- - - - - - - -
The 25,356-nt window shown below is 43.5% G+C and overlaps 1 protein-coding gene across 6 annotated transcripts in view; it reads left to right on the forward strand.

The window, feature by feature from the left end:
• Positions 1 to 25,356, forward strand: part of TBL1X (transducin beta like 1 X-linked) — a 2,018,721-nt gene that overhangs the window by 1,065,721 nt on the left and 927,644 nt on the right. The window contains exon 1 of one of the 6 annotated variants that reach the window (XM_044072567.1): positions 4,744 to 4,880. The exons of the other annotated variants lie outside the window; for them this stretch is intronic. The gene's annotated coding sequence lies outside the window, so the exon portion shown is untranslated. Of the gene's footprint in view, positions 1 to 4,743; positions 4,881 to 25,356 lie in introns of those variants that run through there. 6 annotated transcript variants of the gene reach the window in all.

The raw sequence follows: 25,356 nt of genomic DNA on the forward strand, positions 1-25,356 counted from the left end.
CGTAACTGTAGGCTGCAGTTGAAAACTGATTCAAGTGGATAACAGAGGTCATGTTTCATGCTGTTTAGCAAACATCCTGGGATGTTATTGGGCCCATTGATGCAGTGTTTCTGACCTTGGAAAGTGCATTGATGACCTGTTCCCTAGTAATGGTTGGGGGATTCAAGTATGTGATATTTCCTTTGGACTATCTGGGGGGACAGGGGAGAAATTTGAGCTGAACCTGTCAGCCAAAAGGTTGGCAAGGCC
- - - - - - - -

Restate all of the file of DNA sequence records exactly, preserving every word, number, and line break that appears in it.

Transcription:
The 25,356-nt window shown below is 43.5% G+C and overlaps 1 protein-coding gene across 6 annotated transcripts in view; it reads left to right on the forward strand.

The window, feature by feature from the left end:
• Positions 1 to 25,356, forward strand: part of TBL1X (transducin beta like 1 X-linked) — a 2,018,721-nt gene that overhangs the window by 1,065,721 nt on the left and 927,644 nt on the right. The window contains exon 1 of one of the 6 annotated variants that reach the window (XM_044072567.1): positions 4,744 to 4,880. The exons of the other annotated variants lie outside the window; for them this stretch is intronic. The gene's annotated coding sequence lies outside the window, so the exon portion shown is untranslated. Of the gene's footprint in view, positions 1 to 4,743; positions 4,881 to 25,356 lie in introns of those variants that run through there. 6 annotated transcript variants of the gene reach the window in all.

The raw sequence follows: 25,356 nt of genomic DNA on the forward strand, positions 1-25,356 counted from the left end.
CGTAACTGTAGGCTGCAGTTGAAAACTGATTCAAGTGGATAACAGAGGTCATGTTTCATGCTGTTTAGCAAACATCCTGGGATGTTATTGGGCCCATTGATGCAGTGTTTCTGACCTTGGAAAGTGCATTGATGACCTGTTCCCTAGTAATGGTTGGGGGATTCAAGTATGTGATATTTCCTTTGGACTATCTGGGGGGACAGGGGAGAAATTTGAGCTGAACCTGTCAGCCAAAAGGTTGGCAAGGCC